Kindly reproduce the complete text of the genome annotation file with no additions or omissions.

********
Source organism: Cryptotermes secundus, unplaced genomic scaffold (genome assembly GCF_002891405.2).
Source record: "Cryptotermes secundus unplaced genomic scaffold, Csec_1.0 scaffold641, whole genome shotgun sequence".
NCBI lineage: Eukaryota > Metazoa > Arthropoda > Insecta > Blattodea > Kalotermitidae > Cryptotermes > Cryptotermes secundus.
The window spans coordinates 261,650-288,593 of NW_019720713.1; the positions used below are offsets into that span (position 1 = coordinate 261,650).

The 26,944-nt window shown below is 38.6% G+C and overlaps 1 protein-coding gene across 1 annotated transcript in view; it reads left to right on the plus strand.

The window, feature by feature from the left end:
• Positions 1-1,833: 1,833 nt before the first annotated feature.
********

Source organism: Cryptotermes secundus, unplaced genomic scaffold (genome assembly GCF_002891405.2).
Source record: "Cryptotermes secundus unplaced genomic scaffold, Csec_1.0 scaffold641, whole genome shotgun sequence".
NCBI lineage: Eukaryota > Metazoa > Arthropoda > Insecta > Blattodea > Kalotermitidae > Cryptotermes > Cryptotermes secundus.
The window spans coordinates 261,650-288,593 of NW_019720713.1; the positions used below are offsets into that span (position 1 = coordinate 261,650).

The 26,944-nt window shown below is 38.6% G+C and overlaps 1 protein-coding gene across 1 annotated transcript in view; it reads left to right on the plus strand.

The window, feature by feature from the left end:
• Positions 1-1,833: 1,833 nt before the first annotated feature.